Saturday, July 07, 2012

BEAM ME UP Professor Higgs?

I managed to ignore this week's news about Higgs bosun for a while. Physics is a closed book to me, didn't do physics at school, or chemistry; I was one of those "other side of brain" students who found French, Latin, English literature and grammar easy-peasy, but could never get the hang of applied mathematics and science. Aquarian curiosity about Higgs bosun eventually overcame me though. I went looking for a "Noddy Meets Higgs Bosun" version of the theory. If I can (kind of) understand astrological theory on decans, duads, degrees, etc. maybe I'll find a way to understand some tiny part of Higgs bosun.
(Image credit: ATLASCERN)

This video helped :

In a nutshell: Higgs boson particle, elusive until recently, is what gives matter mass, it explains why we're here - or rather - how we come to be here.

A lot of time, money and expertise has been spent on this experiment. There must be reasons for it all, other than to complete a theory and add chapters to text books. What possibilities could this discovery open up? Any practical use at all?

Here's where I became really interested!

A century after Albert Einstein came up with his theories of relativity, a constellation of Global Positioning System satellites is orbiting Earth, making practical use of his ground-breaking understanding of time. If the discovery of the Higgs boson particle pans out, will even more mind-bending technologies result? Theoretically, it's possible, says Arizona State University physicist Lawrence Krauss; but practically, it's unlikely.

"If you could manipulate the Higgs field locally, you'd have a great 'Star Trek' device. You could make objects disappear. It'd be a great weapon, a great magic trick — if you could put things back together again," Krauss told Discovery News.

But how would you tweak the field, which is believed to be responsible for giving matter its substance?

"It's possible if you were able to heat up some region to something like a billion, billion, billion degrees, then in that region, the Higgs field would probably go away. Of course, by the time you heated things up to a billion, billion, billion degrees, everything would be gone anyway," Krauss said.

Consider the Star Trek transporter, a staple of science fiction for converting matter into energy, beaming it at the speed of light to a new locale, then reassembling the bits into their previous form.

Theoretically, manipulating a Higgs field would be one way to turn a person into energy and make them "disappear." The hard part would be putting them back together again.

"The only reason why the particles around us, and that make us up, are bound is because of the Higgs field," Krauss said. "They have mass. If the Higgs field were to go away, then the particles would all of a sudden move at the speed of light. "If I could manipulate a Higgs field, that would be a first step in making a transporter, but the only way I know of to manipulate the Higgs field is to heat the whole thing up to such an incredible temperature that it's not surprising you'd disappear anyway," he said.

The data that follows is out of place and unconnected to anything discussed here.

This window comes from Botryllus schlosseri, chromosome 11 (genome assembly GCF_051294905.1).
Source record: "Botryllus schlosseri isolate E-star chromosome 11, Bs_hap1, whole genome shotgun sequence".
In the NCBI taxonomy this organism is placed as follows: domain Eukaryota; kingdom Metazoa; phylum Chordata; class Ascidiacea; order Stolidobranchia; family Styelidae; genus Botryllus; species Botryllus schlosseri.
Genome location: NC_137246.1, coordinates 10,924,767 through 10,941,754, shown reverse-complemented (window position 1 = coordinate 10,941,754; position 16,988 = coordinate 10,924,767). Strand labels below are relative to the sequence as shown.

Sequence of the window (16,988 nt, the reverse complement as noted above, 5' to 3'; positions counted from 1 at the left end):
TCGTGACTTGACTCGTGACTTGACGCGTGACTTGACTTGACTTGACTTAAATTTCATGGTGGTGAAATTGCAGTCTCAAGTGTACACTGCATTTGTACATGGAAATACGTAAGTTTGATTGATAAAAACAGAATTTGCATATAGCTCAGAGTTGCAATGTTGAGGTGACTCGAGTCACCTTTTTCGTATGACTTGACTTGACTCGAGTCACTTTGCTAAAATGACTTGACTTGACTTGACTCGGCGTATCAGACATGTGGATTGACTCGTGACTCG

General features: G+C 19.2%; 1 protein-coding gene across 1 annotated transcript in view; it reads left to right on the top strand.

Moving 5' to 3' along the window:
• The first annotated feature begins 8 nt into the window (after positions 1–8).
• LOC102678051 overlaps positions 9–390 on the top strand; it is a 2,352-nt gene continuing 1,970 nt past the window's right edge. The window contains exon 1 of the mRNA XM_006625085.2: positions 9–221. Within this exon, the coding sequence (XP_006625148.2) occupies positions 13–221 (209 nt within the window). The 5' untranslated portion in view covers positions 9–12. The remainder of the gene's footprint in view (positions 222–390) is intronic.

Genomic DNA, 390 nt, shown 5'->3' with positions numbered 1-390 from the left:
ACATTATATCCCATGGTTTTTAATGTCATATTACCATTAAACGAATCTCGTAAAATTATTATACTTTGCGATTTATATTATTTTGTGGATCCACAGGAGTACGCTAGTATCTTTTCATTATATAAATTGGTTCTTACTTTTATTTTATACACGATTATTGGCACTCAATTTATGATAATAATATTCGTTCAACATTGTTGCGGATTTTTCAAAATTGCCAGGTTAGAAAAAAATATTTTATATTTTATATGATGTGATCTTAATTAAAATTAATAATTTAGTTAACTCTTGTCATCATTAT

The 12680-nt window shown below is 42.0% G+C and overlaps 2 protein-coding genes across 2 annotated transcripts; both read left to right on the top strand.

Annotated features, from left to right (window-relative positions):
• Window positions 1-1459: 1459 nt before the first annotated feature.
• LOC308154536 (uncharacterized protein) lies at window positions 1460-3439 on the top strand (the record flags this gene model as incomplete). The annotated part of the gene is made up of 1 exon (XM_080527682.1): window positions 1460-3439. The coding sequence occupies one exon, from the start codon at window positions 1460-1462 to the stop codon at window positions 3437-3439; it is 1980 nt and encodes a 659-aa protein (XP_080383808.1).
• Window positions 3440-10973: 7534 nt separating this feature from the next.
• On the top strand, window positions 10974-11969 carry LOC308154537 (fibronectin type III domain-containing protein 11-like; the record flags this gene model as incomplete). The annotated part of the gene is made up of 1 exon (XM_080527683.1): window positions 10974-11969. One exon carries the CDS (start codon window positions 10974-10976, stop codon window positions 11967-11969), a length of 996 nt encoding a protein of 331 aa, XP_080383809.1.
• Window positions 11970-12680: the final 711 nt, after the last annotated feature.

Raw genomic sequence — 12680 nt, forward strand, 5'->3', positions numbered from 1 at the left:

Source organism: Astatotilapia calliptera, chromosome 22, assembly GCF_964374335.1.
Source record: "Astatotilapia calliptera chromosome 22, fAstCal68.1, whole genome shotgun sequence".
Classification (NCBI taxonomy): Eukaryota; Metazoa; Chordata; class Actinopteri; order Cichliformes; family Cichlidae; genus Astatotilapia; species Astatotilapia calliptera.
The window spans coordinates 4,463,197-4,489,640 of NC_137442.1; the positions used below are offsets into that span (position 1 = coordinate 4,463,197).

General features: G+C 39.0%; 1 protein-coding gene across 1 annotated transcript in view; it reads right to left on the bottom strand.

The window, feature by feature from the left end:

Time travel is another theoretical prospect.
"If you were able to manipulate a Higgs field over a large region so that it had energy, it would be gravitationally repulsive. It would cause that region of the universe to accelerate and move things apart faster than light, which is pretty neat," Krauss said."The existence of Higgs makes it clear that you can get something from nothing. A Higgs field can produce space and time itself," Krauss said. "But it's hard to imagine a Higgs technology."

Half a century ago it would have been hard to imagine most things we now take for granted. I discount nothing, it could all be possible - one day.

Coincidentally we watched a VCR tape of the Star Trek Motion Picture the other evening. I was never a Star Trek fan, but husband found the tape in a junk store and told me I should try it...."You'll like it", he promised. I did too. Saw the "beam me up" thingie and enjoyed the overall plot involving Voyager 6 and the quest of alien entities to discover who made them. Echoes of Prometheus?

Sci-fi is fast becoming sci-fact before our eyes - well, almost. And this is what's truly exciting!

Prof. Peter Higgs (29 May 1929, Newcastle-on-Tyne, UK) : Sun in Gemini, Moon in Aquarius (whatever time he was born), Sun/Moon in harmonious trine in two Air signs known for mental acuity - and both in helpful sextile to Aquarius's ruler Uranus (the avant garde) at 12 Aries. I love it when a plan comes together, as George Peppard used to say, often, in The A Team).

Interestingly transiting Uranus is curently at 8 Aries, almost back to its position in the Professor's natal chart.


Wisewebwoman said...

We're still just babes in the universe with our limited understanding. I was very excited too about this discovery.

Andrew McAllister said...

I thought you might be interested to hear that I have published my first novel! I've put up a post on To Love, Honor, and Dismay with a description. Hope all is well with you :o)

Twilight said...

Wisewebwoman ~~ Yes, we're barely a speck on the fabric of space and time :-) - fun finding out exactly how much of a speck we are, though.

Twilight said...

Andrew McAllister ~~ Ooh! Many congratulations, Andrew. I hope it'll be a great success. I'll cyber-trot over and take a look shortly.

Vanilla Rose said...

I am trying to get the name "Hig-Bo" to catch on for the particle. I still have no idea what it does or doesn't do.

Twilight said...

Vanilla Rose ~~ I like that! If we can have "J-Lo" for Jennifer Lopez, why not?

Best I understand it is that the Hig-Bo makes stuff stick together so as to make you, me and the kitchen sink. ;-)